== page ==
Subject: I have found a DVD that I think you would enjoy
Actors: Lena Braun, Jörg Buttgereit, Carola Ewers, Astrid Ewerts, Florian Koerner von Gustorf
Director: Jörg Buttgereit
Genres: Indie & Art House, Horror, Science Fiction & Fantasy
The Return of the Loving Dead.From director Jorg Buttgereit (Schramm Der Todesking) comes Nekromantik 2-the renowned sequel to his 1987 taboo trasher Nekromatik!Monika (Monika M.) is a beautiful necrophiliac who lives alon... more »
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Matthew King | Toronto, Canada | 01/01/2004
(4 out of 5 stars)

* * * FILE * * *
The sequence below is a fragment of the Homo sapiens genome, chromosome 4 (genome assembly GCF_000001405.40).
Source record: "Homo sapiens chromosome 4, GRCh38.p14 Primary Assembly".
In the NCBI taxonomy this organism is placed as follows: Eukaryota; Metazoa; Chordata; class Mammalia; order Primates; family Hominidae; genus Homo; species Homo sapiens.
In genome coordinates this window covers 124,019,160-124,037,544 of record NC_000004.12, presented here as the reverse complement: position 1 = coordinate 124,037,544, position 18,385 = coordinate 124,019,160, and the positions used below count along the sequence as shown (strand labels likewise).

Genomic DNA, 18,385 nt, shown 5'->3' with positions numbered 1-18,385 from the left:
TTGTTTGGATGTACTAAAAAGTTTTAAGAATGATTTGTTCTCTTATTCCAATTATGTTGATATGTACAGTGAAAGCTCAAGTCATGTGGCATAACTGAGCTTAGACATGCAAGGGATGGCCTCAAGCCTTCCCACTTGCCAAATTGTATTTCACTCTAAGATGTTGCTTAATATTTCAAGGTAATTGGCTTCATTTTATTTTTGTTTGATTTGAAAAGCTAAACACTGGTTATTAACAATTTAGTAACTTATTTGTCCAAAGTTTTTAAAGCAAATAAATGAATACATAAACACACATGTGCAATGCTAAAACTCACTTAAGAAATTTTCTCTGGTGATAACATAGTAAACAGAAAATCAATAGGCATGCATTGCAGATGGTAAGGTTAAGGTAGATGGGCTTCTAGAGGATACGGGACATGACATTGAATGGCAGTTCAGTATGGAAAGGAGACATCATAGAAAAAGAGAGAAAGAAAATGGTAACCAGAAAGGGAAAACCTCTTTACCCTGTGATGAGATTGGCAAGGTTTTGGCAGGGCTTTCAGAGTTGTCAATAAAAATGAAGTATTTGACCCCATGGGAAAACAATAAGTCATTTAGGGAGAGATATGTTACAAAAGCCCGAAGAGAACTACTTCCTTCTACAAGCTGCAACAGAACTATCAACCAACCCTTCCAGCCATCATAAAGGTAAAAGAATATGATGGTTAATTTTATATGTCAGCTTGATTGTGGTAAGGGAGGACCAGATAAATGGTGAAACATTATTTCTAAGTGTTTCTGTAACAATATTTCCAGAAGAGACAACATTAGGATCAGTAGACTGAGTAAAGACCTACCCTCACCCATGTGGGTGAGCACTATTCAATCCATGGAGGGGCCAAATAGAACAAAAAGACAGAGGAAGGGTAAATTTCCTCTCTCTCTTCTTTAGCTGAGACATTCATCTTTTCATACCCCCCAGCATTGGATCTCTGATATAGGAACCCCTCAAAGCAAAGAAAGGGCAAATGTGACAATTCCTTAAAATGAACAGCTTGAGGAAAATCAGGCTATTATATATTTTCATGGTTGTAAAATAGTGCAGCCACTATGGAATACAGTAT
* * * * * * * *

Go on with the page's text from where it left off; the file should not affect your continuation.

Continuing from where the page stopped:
"In 1987, German art-house director Jorg Buttgereit unleashed "Nekromantik" on an unsuspecting festival circuit provoking waves of outrage and the film to be banned in several countries, including his own. Meanwhile, the film was gaining a rabid cult following from fans of depraved and trash cinema who clamored for a sequel. In 1991 Buttgereit submitted to the demands of the underground and filmed Nekromantik 2, a film so depraved and dangerous in its insinuations it was actually seized by German authorities folowing its premiere back in 1991. Having seen the original Nekromantik several years ago, I never bothered trying to find the sequel due to the profound unease the first film had left on me. Given Barrel entertainment's recent packaging of Nekromantik 2 in a 2-disc deluxe edition, curiosity got the best of me and I knew I had to give it a try.Nekromantik 2 opens up with a flashback of the climactic scene of the first film, where Rob commits suicide. That scene is replayed in all its glory, and it remains quite the shocker. Meanwhile, a young single lady living in Berlin (the gorgeous Monika M.) has been reading several newspaper clippings about Rob's suicide and decides to dig up his body from the morgue. She drags the corpse back to her place, making love to it on a regular basis and lavishing all of her attentions on it. Unil one day she meets a guy named Mark, a reclusive type who earns his life dubbing adult films. As their romance blossoms, Monika's anguish over her having to choose between her two lovers escalates. Monika's torment and final "decision" leads to one of the most shocking climaxes ever put on film, a scene of bodily violation so intense that I found it even more shocking than the one in "Cuting Moments" and perhaps even Nacho Cerda's "Aftermath". Nekromantik 2 has much of the same art-house feel that the first one does but on a noticeably higher budget. Many scenes of necromancy are played in a slow-motion dream-like haze with a beautiful piano score in the background. This technique works quite well in decreasing viewer disgust, almost convincing the viewer that loving the dead can be...well, beautiful. Sometimes, however, I found the artistic touches to be a little too forceful. In one scene, the camera zooms in on a snail as we watch it inch by inch crawling across a tombstone in the graveyard. The scene is well done but one has to wonder what the point of it really is. Most pretentious of all is the inclusion of a short and utterly strange black and white film about two people discussing the evolution of birds. While watching this drawn-out scene, I could practically imagine Buttgereit frantically yelling in his director's chair "ART! ART!". There was something strangely appealing about watching Rob, the jilted suicidal wanker of the first film, finally finding true love as a corpse. I also liked the character of Mark. Although the guy earns his living dubbing adult films, he might be the only Buttgereitt character ever to not come across as a degenerate sicko but instead is a warm, caring soul who believes in true love. Even through some of the glitches, I couldn't help but feel that I was witnessing the work of a truly gifted artist. The problem with the Nekromantik films though is that they're such sick cinematic puppies that lavishing too high praise could be misinterpreted by others as tantamount to endorsing necromancy, cat-bashing, rabbit-skinning and seal clubbing. Although I believe Buttgereitt went a little too far by including real-life seal autopsy footage in the film, I still admire his unwillingness to tone down his style in the face of the huge protest his films have garnered in his country.The second disc is packed with extra features such as theatrical trailers for all of Butgereitt's films, interviews with cast and crew, the amazing musical scores to both Nekromantik films and 25-minutes of behind-the-scenes footage where Buttgereitt and crew explain in fascinating detail how they created the corpse and managed to make it look so authentic."